A Travellerspoint blog

By this Author: stevieh

Camera Choice

'Small' and 'Light' are two words that help describe the ideal camera for the traveller, or at least the vast majority of us. And the current state of the art in digital compacts allows us to use one for almost any kind of 'snap' we could ever imagine, or even a camera-phone.
But what about those with more than a passing interest in the photographs they're taking, and when do you need something more capable?

The two other most popular categories of camera right now are Digital SLRs and 'bridge' cameras - those with an 'ultra'-zoom lens and whose size is typically between compact and DSLR.

SLRs used to be the preserve of professionals and enthusiasts, but diminishing sizes and prices have brought them into the reach of mere mortals, whether we need or understand all of their features or not. Ultimate image quality and interchangeable lenses are their two most important features.

A bridge camera is possibly the most flexible of all-rounders - at its heart is a compact camera, but with a versatile 10x, 12x (or more) zoom lens stuck on, the downside being that it won't slip into your pocket like a compact, so might be harder to hide when you need to.

I'd say your choice boils down to what you intend to do with your images once your travels are over. If all you'll ever need is something to record memories with, then a compact is perfect. A bridge (or ultrazoom) will give you more options and allow you to zoom right into a scene and capture more detail - remember though, animals and buildings don't care about privacy, but people might.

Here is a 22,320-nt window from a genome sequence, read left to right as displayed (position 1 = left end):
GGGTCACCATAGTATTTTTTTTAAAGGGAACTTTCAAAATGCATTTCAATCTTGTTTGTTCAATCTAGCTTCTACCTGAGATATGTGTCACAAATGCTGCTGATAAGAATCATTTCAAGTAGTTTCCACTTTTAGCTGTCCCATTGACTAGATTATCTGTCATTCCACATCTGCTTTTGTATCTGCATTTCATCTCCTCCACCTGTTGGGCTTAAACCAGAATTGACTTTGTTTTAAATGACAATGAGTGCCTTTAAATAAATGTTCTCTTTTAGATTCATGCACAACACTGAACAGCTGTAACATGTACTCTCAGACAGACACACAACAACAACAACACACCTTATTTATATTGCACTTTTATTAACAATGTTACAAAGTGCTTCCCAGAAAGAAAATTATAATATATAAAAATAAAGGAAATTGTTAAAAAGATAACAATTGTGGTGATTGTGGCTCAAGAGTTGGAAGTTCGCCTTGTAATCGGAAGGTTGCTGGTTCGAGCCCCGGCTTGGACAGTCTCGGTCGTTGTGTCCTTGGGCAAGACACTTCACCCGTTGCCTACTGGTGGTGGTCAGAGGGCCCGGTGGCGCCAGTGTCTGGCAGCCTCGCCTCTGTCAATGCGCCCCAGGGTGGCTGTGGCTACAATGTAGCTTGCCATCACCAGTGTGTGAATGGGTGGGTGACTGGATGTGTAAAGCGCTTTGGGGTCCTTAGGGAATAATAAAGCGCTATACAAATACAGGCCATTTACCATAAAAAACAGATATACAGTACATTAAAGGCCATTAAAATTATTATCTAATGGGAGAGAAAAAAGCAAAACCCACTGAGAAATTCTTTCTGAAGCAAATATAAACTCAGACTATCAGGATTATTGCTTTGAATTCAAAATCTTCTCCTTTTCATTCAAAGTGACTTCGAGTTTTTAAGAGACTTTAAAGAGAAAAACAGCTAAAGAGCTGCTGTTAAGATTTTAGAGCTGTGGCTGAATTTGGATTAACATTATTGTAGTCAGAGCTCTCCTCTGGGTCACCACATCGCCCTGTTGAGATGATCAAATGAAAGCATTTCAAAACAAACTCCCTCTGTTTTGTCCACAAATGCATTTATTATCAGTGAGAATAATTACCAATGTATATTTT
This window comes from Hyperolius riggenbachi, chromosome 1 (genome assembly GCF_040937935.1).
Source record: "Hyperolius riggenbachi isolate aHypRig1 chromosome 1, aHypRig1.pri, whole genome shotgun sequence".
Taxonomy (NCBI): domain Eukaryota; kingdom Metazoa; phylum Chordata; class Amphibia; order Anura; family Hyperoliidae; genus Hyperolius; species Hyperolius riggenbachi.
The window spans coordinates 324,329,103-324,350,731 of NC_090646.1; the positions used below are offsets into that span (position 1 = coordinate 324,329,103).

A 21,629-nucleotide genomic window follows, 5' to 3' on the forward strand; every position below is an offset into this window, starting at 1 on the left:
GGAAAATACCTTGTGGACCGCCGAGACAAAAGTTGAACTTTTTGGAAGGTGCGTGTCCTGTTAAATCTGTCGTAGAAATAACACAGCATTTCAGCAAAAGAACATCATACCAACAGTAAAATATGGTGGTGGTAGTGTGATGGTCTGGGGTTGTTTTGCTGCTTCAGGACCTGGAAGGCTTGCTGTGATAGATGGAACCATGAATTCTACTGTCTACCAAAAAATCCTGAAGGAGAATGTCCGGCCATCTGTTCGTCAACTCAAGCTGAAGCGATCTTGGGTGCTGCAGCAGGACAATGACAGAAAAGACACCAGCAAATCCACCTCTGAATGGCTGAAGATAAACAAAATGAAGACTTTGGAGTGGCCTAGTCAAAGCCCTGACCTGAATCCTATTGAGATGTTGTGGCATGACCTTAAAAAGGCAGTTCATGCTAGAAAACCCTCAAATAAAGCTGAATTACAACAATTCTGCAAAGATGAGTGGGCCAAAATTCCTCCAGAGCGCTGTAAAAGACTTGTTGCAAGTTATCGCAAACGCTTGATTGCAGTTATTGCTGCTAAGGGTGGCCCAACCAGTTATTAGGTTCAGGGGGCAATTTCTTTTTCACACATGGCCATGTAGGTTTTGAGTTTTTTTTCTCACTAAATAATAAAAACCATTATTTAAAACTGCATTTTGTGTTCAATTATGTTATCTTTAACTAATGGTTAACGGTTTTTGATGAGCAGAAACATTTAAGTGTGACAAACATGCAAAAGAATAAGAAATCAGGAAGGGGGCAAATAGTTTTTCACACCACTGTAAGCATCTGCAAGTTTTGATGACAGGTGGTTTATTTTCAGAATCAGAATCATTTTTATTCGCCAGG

In the right hands, compacts and bridge cameras can produce spectacular results - even images capable of being used at large sizes or sold in various formats.

If you want the best quality and flexibility though, you should think seriously about a DSLR, especially if you have any thoughts of submitting images for publication. But be prepared to carry the extra weight and take more precautions with security and safety.

Posted by stevieh 06:33 Tagged photography Comments (0)

No Photos Please - We're British

Or "How not to get arrested for getting your camera out"

Once upon a time, we in the 'developed' world chuckled when told of the people of remote tribes who believed you were stealing their spirit if you took a photograph of them. We're not laughing now.
Paranoia about terrorists and paedophiles means the taking of photographs in public places is under serious threat. This is of huge importance to both photographers and travellers alike.

Remember the british 'plane spotters' who were held in a Greek prison for taking photos at a military airfield? While you could say it was obvious they weren't terrorists, you could equally say it was a bit silly photographing a military installation. But where do we draw the line?

Unfortunately it seems that line may soon be drawn outside your front door. Rumour has it that there is a growing number of tourist attractions that are banning photography. Yes, that's right, "tourist attractions" - the very existence of which is the whole reason that most people buy a camera, or certainly used to be in pre-digital days.

As the law stands in the UK, if you are stood in a public place you are theoretically allowed to take a photograph of anything you can see. In practice however, more and more people (including professional photographers) are finding themselves stopped by the police and questioned about their intentions.

What does this mean to the Traveller? Well, first and foremost it means you should be as aware of what you are doing when you take out your camera in the UK as you would anywhere else in the world that you might normally consider sensitive. Be aware that somebody may be offended - rightly or wrongly - about what you are doing, and be prepared to move on. Don't let the politics spoil your visit.

Posted by stevieh 06:34 Archived in United Kingdom Tagged photography Comments (2)

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